People often ask me whether you can really make meaningful energy savings at home. I had been pursuing efficiency at home in a hap hazard way for some years by gradually replacing old technology light bulbs with newer technology and replacing failed domestic appliance with A rated versions, walking round switching lights others have left on and so on. However, I never sat down and did the maths.
It was raining this Sunday morning so I dug out some old electricity bills. I had paper ones from 2009 and 2010 and on-line bills for the most recent 18 months (why does Electric Ireland only let to me access the last 18 months of bills – crazy). I then drew some graphs in Excel and put the trend lines in. My family’s daily consumption was around 30 kWh/day in 2009 and has fallen to 16 kWh/day by mid-2014. A huge fall and beats the public sector target by a large margin.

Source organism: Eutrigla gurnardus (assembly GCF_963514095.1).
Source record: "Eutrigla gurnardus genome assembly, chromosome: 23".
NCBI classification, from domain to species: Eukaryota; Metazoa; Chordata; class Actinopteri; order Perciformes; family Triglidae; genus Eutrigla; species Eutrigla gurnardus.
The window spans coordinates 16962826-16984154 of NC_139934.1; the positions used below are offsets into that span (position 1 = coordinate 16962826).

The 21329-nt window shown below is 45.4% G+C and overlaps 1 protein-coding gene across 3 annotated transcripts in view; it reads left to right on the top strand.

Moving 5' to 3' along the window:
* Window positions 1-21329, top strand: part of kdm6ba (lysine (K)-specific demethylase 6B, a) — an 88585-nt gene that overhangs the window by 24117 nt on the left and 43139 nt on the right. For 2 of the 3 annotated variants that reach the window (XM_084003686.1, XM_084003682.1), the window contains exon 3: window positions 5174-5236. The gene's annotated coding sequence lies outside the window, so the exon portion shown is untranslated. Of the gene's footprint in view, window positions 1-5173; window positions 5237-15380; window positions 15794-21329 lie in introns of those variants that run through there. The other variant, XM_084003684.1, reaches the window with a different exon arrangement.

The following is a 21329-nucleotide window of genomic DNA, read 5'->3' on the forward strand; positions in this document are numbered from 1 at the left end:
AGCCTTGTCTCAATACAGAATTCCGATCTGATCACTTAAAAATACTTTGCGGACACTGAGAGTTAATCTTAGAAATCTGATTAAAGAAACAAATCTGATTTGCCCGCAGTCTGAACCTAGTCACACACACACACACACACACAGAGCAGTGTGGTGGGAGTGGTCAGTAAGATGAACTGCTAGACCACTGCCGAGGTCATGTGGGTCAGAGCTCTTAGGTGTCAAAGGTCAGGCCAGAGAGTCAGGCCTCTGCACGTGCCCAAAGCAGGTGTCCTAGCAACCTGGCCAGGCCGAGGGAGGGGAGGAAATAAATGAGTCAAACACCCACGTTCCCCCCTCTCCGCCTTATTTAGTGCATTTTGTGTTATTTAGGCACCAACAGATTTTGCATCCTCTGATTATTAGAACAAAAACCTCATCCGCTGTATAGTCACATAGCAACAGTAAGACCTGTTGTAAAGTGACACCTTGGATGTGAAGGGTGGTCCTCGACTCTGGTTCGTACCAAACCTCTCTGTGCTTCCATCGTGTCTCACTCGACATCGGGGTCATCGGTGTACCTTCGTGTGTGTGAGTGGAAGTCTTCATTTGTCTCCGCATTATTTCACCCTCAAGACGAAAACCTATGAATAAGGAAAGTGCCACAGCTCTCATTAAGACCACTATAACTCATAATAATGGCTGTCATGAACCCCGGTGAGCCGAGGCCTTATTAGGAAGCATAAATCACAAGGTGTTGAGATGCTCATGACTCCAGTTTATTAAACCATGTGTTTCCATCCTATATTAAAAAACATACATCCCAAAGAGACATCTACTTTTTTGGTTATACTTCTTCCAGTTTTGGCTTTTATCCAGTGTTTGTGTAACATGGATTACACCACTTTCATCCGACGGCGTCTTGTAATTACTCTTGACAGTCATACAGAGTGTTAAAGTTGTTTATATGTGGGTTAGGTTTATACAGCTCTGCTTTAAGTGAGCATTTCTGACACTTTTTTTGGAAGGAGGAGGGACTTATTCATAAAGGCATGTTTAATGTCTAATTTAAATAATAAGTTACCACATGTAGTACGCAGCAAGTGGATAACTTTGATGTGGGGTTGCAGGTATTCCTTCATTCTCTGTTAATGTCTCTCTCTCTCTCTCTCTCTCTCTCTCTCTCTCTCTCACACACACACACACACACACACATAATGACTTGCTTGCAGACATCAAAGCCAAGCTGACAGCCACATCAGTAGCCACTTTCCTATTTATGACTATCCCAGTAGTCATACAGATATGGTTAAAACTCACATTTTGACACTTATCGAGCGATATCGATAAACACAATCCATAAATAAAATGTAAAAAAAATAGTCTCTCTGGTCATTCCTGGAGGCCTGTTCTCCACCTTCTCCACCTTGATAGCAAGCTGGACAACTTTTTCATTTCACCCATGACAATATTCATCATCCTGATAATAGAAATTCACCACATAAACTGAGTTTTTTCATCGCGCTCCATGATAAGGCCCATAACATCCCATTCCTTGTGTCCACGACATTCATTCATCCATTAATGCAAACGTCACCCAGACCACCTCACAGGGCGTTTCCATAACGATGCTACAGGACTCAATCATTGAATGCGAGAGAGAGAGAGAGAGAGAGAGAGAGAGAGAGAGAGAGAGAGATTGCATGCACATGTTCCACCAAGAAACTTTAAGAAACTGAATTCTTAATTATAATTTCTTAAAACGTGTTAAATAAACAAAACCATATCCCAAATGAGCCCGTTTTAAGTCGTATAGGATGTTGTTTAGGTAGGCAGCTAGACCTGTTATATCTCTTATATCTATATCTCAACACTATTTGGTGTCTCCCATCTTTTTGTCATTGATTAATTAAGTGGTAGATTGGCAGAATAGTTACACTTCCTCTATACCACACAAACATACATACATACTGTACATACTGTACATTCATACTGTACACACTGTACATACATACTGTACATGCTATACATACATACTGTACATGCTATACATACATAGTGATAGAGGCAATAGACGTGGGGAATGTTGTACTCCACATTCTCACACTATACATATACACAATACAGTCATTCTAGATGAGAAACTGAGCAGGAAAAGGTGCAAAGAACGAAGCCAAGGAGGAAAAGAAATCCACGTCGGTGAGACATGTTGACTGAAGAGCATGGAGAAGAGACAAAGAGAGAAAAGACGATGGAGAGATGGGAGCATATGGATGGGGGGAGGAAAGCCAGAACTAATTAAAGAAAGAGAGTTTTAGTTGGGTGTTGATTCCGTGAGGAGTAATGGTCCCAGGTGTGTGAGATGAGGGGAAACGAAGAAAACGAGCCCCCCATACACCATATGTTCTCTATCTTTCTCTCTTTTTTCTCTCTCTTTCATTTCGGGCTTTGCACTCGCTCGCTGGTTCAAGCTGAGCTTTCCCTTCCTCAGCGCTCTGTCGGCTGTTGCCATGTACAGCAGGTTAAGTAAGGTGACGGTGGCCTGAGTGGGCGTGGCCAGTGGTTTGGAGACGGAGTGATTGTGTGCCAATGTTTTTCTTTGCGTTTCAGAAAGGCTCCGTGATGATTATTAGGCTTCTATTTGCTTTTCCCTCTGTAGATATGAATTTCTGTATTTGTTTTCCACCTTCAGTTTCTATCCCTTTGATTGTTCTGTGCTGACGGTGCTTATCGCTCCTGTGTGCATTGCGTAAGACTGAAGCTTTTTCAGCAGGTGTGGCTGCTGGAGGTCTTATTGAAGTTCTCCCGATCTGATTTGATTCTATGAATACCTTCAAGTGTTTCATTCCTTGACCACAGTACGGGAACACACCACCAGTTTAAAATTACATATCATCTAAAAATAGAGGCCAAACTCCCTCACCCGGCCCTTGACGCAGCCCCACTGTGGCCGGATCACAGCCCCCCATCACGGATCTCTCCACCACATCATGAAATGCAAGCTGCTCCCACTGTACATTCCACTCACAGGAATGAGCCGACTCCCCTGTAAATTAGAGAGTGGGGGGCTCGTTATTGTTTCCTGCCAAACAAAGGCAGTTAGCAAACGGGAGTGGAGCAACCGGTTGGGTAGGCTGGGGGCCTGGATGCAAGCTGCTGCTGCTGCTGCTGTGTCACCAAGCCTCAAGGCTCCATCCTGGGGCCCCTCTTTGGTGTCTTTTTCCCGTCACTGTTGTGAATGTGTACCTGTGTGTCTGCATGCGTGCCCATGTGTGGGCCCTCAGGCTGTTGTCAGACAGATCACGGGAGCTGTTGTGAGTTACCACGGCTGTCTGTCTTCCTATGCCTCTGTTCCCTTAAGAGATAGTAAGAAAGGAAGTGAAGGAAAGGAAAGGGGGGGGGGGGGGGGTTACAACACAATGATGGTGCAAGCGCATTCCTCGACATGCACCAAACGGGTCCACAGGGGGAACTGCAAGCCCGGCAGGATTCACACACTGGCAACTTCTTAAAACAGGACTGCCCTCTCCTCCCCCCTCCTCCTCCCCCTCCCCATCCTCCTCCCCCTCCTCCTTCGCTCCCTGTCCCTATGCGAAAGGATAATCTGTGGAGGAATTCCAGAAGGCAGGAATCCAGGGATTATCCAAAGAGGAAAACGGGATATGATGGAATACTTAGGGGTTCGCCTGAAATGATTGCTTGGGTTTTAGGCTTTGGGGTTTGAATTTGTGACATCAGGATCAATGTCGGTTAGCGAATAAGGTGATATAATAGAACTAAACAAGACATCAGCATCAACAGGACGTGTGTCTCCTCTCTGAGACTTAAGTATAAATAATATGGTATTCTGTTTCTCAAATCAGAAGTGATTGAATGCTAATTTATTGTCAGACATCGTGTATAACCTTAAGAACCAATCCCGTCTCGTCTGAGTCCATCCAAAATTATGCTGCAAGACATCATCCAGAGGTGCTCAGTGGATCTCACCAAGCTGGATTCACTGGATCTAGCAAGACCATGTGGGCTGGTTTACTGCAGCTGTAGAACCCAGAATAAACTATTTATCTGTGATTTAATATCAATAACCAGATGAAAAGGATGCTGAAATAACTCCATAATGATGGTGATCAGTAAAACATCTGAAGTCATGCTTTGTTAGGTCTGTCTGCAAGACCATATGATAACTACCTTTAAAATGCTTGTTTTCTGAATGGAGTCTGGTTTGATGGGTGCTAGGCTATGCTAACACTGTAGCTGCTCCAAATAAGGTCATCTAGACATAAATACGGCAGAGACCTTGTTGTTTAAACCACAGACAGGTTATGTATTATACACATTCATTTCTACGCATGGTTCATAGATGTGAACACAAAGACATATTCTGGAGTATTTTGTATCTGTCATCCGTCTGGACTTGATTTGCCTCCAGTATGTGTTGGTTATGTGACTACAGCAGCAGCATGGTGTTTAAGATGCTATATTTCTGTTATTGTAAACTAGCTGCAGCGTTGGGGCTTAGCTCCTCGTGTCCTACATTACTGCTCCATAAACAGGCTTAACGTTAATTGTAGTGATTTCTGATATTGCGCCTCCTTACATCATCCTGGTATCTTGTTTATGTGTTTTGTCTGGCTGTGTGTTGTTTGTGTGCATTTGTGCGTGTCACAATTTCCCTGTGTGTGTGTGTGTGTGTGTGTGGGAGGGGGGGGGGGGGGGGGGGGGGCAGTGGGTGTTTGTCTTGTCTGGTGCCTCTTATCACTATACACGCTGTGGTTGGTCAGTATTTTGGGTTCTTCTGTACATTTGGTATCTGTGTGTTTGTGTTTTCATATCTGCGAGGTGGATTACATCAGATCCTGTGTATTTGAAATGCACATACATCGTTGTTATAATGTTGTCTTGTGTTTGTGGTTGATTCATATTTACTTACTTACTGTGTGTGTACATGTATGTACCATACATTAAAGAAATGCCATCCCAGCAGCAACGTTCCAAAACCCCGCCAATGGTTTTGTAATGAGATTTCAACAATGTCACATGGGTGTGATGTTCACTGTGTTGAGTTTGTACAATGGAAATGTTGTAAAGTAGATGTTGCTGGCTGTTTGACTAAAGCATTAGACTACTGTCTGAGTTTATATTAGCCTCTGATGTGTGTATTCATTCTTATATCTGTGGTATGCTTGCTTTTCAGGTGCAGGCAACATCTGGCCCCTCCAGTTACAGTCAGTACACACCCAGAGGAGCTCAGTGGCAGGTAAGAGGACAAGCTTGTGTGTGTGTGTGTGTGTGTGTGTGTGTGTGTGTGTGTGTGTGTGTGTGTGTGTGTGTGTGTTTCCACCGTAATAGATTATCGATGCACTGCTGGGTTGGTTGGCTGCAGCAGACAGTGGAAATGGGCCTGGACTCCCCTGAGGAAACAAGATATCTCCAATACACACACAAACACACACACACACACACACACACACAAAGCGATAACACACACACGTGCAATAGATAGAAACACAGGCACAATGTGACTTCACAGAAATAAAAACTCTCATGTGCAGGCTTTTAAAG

Not only was it a huge fall, but despite the tariff (c/kWh) rising steeply (effective tariff in 2009 around 16.7 c/kWh rising to 22.4 c/kWh in mid-2014, the daily cost in €/day has actually fallen.
So what was the reason for this significant fall? All three children had left home by 2009 so occupancy was constant during that period. The significant actions since the start of 2009 were
- Replacing most lamps by CFTs (except the kitchen, but see below)
- First, reducing the wattage of halogen lamps in kitchen from 50W to 35W, then replacing by CFTs (bad move due to poor life), then replacing by LEDs.
- Installing light sensor in shed
- Drinking red wine instead of white (don’t need to chill red wine)
- Replacing outside halogen lamps with CFTs
- Not replacing wall mounted electric fan heater in shower room when it failed
- Washing clothes at 40C and using the quick wash cycle
- Running dishwasher on ‘eco’ setting (takes longer but temperature is lower)
- Using laptops instead of desk PCs with CRT monitors
So if you met someone who is complaining about the cost of electricity and rising tariffs, suggest that they just take a few simple steps. Most of these had no cost, for others the cost was trivial.